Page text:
Self-Learn Yourself Scala in 21 Blogs – #5
Self-Learn Yourself Scala in 21 Blogs – #5
Blog 5 – Does functional programming matters and what are monads?
Missed the previous blogs have a quick look with Self-Learn Yourself Scala in 21 Blogs (#1, #2, #3, #4). In this blog let’s understand for Scala developers does the functional programming matters and also what is all about design pattern of functional programming which is called monads.
Functional programming is actually different from the imperative programming and the functional programming is another way of thinking about programming. But what the functional programming brings to the table for developers and architects, and the famous answers are concurrency and multicore programming. Along with that it also handles the business complexity well.
For an example if we take all UNIX processes follow two simple rules: write programs that do one thing and do it well and Write programs to work together. So what the above rules gain us is and the answer is composability. Hence UNIX processes show us the power of composability. UNIX processes are like LEGO blocks and we can pick them in any order, combine them to create new processes, name these processes, build new processes on top of them, and so on. And how does all of this map to functional programming, so now a UNIX pipe is like a functional programming language. If we think of each process as a function, a UNIX pipe lets us to compose these functions using | notation and in Scala it is functional composition.
Quick example from the Scala code,
def doeven: Int => Boolean = _ % 2 == 0
def donot: Boolean => Boolean = !_
def dofilter[A](criteria: A => Boolean)(col: Traversable[A])=col.filter(criteria)
def domap[A, B](f: A => B)(col: Traversable[A]) = col.map(f)
And the above functions are like UNIX processes in that each one does exactly one thing. And the example in our hand is simple and naïve, but one point is clear: composability allows us to build solutions from smaller building blocks, which is important because that’s how we solve complex problems. When we design a solution for a large, complex problem, we break the problem into smaller problems and further break them down into even smaller problems until we get to a point where comprehension is easy.
Solving these individual pieces and then bonding them together to build the final piece is a centuries-old technique. This breaking down of problems into smaller digestible pieces happens across all the layers of software development.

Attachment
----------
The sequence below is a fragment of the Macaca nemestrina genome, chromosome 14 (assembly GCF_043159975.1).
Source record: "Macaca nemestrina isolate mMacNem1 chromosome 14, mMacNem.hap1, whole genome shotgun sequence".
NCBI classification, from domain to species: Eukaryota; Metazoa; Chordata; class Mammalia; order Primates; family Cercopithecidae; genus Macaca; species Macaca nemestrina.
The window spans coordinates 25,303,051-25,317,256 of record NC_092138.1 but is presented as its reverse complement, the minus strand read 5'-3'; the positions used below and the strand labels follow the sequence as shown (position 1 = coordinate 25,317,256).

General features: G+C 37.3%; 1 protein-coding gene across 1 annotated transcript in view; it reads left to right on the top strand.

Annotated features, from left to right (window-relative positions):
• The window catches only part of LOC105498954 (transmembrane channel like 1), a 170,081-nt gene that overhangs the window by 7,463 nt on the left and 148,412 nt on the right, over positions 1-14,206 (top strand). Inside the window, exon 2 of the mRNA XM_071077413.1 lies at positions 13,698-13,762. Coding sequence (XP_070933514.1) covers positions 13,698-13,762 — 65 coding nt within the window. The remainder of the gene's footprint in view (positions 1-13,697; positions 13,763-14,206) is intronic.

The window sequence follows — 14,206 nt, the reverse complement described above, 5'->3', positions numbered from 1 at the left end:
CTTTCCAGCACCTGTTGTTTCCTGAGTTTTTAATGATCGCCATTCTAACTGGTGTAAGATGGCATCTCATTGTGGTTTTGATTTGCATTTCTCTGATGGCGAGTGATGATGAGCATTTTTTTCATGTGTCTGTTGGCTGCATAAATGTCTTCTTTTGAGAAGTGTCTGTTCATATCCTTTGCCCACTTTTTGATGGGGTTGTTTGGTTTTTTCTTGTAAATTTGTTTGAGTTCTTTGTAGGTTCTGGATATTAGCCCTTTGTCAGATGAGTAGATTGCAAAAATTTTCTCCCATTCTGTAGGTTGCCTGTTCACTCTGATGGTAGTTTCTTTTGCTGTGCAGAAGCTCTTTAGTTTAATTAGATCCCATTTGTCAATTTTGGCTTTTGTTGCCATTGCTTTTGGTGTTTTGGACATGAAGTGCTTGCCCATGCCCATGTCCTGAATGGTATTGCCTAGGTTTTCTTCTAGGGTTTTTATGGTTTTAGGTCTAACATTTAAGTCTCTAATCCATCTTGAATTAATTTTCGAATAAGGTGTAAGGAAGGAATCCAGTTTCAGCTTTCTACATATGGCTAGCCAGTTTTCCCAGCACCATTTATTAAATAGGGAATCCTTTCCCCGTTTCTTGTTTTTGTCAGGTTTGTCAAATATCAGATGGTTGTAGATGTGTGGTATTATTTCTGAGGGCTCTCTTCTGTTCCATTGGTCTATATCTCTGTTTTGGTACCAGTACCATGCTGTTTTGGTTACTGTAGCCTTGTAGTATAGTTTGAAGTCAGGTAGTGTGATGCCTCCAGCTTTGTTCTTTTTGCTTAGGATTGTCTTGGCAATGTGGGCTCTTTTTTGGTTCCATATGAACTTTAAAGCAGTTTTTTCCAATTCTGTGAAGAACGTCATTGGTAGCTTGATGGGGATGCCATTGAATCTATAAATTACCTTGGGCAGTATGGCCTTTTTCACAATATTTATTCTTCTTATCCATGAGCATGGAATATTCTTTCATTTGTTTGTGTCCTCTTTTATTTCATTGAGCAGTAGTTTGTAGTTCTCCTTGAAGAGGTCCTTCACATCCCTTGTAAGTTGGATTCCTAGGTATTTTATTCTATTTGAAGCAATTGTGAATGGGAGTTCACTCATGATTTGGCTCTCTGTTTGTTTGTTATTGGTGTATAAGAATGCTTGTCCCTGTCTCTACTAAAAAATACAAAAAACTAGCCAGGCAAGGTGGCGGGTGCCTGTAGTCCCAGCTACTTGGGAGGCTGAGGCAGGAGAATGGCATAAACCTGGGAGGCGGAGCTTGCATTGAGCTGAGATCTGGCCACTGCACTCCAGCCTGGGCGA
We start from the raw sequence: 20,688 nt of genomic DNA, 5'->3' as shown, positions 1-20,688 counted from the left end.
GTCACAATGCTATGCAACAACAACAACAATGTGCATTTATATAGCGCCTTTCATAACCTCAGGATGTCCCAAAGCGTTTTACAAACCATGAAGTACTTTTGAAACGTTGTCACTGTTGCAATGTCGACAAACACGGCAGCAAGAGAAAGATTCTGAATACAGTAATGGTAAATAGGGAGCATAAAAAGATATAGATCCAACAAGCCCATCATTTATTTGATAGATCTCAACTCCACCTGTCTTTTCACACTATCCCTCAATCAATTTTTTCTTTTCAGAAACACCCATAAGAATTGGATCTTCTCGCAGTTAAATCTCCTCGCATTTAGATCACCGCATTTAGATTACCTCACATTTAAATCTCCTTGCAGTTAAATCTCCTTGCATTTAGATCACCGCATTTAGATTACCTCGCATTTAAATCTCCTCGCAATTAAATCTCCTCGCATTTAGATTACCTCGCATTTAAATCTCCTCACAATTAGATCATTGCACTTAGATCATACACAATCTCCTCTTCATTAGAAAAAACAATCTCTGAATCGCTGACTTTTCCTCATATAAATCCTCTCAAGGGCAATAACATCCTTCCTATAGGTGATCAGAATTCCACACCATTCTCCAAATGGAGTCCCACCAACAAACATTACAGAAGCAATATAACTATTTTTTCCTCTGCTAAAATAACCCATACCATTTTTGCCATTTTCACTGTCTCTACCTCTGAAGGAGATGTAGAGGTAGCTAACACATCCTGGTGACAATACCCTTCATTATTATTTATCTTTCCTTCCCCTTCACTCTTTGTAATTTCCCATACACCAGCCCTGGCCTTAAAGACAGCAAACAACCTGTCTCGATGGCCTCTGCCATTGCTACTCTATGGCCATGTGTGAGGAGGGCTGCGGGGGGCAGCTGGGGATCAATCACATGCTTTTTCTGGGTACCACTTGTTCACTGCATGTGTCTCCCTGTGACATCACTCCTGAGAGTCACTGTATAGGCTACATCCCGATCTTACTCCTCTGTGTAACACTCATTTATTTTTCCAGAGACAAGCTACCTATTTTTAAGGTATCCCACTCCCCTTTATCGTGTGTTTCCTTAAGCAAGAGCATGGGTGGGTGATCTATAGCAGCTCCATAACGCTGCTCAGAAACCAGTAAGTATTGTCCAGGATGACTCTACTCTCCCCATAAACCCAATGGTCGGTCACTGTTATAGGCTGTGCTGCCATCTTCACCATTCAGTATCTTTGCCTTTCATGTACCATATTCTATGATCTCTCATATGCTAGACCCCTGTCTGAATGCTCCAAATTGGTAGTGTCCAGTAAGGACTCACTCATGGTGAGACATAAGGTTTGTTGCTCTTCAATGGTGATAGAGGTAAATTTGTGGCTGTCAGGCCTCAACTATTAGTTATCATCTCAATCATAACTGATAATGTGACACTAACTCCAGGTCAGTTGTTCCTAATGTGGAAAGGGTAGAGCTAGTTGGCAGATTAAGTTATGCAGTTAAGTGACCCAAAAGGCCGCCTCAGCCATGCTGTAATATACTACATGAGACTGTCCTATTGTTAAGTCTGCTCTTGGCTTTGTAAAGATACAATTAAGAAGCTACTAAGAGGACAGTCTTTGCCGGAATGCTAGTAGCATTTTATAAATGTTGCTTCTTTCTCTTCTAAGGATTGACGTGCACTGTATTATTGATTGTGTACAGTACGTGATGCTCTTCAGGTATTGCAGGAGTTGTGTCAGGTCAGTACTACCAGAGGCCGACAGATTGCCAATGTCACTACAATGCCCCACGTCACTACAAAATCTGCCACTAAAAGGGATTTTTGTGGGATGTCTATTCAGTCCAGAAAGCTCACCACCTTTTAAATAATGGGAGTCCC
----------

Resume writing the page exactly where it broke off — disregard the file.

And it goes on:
Functional composability lets us to build these mathematical microworlds in our application. And in these microworlds we can be certain about things because they’re all made of pure functions, and we can easily build them using function composition. And the other benefit of the this pure functional world is debugging.
As an object functional language, Scala offers the benefits of both object-oriented and functional programming. Functional programming gives us the additional benefit of composition that makes the core and more complex parts of our application easier to write and maintain.
What is Design Patterns for FP? Is it monads?
Here we will discuss about the functional programming design pattern called monads. And the problem with monads is the general misconceptions about monads are that they are hard to understand and we need a good mathematical back ground to fully understand this. It’s true that monads originated from a branch of mathematics called collections and arrows. But we have nice abstraction layer like design pattern to help and structure our code.
In fact we have already used monads which are the two common ones so far are List and Option. The List monad abstracts out the computation that might return 0, 1, or more possible results. The Option monad abstracts out the computation that may not return anything (Some or None). Monads are usually considered an advanced functional programming concept, but it’s foundational part of Scala’s functional programming.
The two most important benefits are monads let us to compose functions that don’t compose well, such as functions that have side effects and monads let us to order computation within functional programming so that we can model sequences of actions.
Both of these are critical and powerful properties to be aware of when designing applications using functional programming techniques.
See you in next blog with details for how to building web applications using funcitonal programming style?
Reference – Scala in Action by Nilanjan, and Communities.
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